Beautiful spring scenery.
Sad and delicate snowflakes.
Skies that ask to be gazed upon for hours.
Perhaps each of these images made you think of a Makoto Shinkai film. From the windy expanses of The Place Promised in Our Early Days to the mythical environment of Children Who Chase Lost Voices, Shinkai has brought an immense beauty to anime that is matched by few, while expressing painful themes like separation, loss, and distance.
At only 40 years old, Shinkai, at least in the west, is as popular an anime director as anyone short of Hayao Miyazaki (to whom he’s frequently compared). On May 31, his most recent film, The Garden of Words, was released in Japan. Again, the images from the film are breathtaking.
My own journey into Shinkai’s works are both significant to me and frustrating – the earlier because he’s had such an impact on how I feel about the medium and about the beauty of artistry in anime and the latter because to me, he has yet to fulfill his potential.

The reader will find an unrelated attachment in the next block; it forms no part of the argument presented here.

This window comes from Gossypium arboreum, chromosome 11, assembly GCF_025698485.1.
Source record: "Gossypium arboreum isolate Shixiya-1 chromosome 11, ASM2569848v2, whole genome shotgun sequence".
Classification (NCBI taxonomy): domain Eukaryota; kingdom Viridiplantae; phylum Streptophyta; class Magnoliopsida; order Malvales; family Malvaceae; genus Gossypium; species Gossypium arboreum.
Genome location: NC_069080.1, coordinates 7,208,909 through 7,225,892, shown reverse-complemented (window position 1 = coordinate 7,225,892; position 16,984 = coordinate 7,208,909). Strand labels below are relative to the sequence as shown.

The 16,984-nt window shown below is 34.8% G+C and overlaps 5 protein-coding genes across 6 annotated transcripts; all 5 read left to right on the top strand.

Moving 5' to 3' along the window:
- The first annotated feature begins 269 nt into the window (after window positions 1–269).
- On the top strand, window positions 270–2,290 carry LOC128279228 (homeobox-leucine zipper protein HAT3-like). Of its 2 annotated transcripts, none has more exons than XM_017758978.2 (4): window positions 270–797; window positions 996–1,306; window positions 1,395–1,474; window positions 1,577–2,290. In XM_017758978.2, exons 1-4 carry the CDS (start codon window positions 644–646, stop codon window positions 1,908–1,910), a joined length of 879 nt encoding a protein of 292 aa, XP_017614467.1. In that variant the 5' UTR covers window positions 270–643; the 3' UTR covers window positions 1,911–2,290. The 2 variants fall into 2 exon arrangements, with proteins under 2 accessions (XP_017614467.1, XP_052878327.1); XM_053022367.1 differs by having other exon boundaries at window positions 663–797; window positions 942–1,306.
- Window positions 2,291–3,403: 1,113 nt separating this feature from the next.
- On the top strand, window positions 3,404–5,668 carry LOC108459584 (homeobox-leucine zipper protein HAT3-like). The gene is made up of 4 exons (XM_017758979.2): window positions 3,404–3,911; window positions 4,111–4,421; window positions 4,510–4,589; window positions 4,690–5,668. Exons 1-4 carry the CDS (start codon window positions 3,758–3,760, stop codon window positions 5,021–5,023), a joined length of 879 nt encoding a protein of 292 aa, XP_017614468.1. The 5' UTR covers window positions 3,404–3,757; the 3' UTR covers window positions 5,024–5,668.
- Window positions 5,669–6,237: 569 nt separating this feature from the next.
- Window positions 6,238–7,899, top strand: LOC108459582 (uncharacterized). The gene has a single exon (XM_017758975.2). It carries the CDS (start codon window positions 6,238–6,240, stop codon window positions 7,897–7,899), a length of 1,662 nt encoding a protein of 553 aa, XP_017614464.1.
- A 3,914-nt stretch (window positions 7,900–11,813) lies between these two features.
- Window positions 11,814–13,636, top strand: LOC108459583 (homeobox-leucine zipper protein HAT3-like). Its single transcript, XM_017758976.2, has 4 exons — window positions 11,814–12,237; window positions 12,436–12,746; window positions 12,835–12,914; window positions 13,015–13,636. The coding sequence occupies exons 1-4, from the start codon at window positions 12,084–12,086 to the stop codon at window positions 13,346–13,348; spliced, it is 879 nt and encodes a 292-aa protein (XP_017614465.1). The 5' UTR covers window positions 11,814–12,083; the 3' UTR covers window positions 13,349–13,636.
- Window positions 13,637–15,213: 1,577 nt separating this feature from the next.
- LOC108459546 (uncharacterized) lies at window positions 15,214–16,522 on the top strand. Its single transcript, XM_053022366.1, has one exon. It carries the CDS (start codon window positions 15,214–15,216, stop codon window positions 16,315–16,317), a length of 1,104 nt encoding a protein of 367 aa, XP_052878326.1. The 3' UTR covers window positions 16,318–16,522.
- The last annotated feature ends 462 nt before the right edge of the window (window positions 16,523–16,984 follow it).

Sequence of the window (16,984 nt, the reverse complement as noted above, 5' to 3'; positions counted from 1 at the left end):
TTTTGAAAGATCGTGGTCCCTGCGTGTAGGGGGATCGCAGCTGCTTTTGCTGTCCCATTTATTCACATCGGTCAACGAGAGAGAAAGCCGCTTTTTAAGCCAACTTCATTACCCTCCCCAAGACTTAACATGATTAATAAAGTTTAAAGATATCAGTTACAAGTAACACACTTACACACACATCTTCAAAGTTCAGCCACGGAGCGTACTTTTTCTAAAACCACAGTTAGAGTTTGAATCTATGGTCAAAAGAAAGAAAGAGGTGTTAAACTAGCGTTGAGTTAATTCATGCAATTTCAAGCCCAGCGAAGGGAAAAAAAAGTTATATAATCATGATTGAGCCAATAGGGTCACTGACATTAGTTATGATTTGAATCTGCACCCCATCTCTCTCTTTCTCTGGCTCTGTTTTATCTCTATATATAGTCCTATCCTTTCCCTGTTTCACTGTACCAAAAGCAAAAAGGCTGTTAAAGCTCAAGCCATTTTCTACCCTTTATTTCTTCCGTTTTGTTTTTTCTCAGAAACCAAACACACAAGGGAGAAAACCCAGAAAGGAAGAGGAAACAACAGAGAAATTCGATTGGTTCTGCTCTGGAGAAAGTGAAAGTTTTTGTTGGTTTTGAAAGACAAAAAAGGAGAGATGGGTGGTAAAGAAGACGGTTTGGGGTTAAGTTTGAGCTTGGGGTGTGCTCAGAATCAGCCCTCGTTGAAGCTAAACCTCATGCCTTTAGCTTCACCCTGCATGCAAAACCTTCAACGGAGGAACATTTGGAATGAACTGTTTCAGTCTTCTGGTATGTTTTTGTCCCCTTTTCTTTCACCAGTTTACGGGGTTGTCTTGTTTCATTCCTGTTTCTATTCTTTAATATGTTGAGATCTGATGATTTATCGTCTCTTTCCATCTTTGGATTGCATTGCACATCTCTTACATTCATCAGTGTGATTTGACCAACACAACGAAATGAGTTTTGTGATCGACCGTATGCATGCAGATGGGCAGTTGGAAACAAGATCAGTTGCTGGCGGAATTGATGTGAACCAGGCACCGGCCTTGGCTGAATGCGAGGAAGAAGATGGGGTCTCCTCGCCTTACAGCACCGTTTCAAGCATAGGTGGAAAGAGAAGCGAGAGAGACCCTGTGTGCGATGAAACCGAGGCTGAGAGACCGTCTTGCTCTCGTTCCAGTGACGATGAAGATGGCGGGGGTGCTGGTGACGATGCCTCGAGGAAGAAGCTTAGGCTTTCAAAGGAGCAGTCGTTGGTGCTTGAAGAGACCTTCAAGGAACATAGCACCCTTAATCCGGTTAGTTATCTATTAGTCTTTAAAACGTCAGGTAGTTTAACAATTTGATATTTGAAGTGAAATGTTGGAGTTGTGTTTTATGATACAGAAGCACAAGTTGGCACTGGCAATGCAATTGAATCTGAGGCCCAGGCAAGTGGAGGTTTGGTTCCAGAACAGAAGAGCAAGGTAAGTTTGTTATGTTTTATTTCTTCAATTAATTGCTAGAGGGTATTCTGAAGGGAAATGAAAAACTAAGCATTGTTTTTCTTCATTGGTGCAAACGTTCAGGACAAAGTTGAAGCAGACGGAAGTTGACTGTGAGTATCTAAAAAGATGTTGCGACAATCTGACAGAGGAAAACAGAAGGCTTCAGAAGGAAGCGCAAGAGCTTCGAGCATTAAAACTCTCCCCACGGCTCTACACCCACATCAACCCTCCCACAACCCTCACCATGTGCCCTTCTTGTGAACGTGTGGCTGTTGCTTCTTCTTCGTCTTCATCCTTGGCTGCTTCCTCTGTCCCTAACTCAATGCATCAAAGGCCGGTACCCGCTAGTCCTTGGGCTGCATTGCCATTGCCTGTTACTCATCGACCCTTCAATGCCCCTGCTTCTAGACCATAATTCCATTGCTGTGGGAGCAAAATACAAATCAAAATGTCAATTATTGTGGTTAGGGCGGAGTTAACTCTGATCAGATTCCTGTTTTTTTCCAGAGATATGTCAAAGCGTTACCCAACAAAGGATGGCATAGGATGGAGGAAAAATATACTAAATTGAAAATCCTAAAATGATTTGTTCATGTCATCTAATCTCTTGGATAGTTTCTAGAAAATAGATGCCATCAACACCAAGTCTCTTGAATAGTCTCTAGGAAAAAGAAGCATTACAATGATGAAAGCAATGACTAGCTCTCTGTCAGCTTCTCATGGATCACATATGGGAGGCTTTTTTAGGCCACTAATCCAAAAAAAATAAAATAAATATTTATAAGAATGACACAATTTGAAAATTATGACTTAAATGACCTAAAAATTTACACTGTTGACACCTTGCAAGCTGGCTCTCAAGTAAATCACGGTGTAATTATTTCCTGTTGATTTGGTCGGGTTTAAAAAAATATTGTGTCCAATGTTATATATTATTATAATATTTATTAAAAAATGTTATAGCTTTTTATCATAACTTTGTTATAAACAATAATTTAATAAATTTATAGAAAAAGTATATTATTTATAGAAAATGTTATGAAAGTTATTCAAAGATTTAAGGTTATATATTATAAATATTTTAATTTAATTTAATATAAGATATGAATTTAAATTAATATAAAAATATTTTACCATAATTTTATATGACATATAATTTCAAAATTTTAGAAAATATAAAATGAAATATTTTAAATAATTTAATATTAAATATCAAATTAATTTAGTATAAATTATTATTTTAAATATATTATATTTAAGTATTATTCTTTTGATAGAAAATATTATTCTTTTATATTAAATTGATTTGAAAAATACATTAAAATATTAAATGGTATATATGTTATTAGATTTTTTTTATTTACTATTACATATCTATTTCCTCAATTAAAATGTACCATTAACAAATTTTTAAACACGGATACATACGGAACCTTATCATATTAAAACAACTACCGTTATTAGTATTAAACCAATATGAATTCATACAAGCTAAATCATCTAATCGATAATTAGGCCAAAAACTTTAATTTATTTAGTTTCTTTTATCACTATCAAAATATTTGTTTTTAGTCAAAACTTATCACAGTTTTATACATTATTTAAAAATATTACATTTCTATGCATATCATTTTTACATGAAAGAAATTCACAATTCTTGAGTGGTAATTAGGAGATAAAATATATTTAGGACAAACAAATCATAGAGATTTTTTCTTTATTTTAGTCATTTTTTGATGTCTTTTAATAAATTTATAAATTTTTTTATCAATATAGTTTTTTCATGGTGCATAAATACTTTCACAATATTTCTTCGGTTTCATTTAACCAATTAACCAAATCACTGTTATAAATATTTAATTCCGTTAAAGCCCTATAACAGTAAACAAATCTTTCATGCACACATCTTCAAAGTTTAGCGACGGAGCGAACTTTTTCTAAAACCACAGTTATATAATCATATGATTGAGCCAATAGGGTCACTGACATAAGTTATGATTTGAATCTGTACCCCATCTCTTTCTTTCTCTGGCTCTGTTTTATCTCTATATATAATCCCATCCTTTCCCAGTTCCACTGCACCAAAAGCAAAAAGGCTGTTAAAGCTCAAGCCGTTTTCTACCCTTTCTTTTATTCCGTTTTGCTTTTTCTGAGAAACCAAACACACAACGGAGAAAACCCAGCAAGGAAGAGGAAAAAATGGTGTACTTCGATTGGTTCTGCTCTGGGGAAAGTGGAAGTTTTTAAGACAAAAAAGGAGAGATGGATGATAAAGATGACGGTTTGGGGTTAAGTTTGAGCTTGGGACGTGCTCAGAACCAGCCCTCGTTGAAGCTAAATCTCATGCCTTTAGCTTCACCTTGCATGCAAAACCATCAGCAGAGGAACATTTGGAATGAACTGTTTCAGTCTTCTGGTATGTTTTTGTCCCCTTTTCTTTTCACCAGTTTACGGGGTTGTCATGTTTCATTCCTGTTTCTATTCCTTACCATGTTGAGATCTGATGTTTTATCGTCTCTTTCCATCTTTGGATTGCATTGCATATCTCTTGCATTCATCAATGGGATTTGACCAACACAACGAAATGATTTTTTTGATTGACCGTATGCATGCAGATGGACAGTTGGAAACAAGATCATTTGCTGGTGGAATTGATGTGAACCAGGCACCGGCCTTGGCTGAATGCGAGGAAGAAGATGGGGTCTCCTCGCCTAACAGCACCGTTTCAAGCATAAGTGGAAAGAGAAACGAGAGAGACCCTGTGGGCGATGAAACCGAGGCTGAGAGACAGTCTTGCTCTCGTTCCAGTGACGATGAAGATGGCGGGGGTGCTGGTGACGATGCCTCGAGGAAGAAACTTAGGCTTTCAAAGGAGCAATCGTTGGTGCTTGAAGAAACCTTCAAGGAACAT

Still, there’s no doubt that Shinkai is an important filmmakers nor that his works contain themes that are worth exploring on this blog. However, though I’ve long meant to, I haven’t yet written a post on a Shinkai film. This despite even nearly finishing a post on Children, which I later abandoned.
Thankfully, one of our writers, Kazehydra, was struck with the inspiration to write about 5 cm per Second, perhaps the piece that most defines Shinkai. And then, he suggested a week full of the director. I said, “YES, PLEASE,” so expect a week full of posts on several of the director’s films. We hope you’ll participate in discussion through the comments sections, not only by responding the posts, but talking about Shinkai and his films in general and how you feel about them.
I hope you’ll enjoy!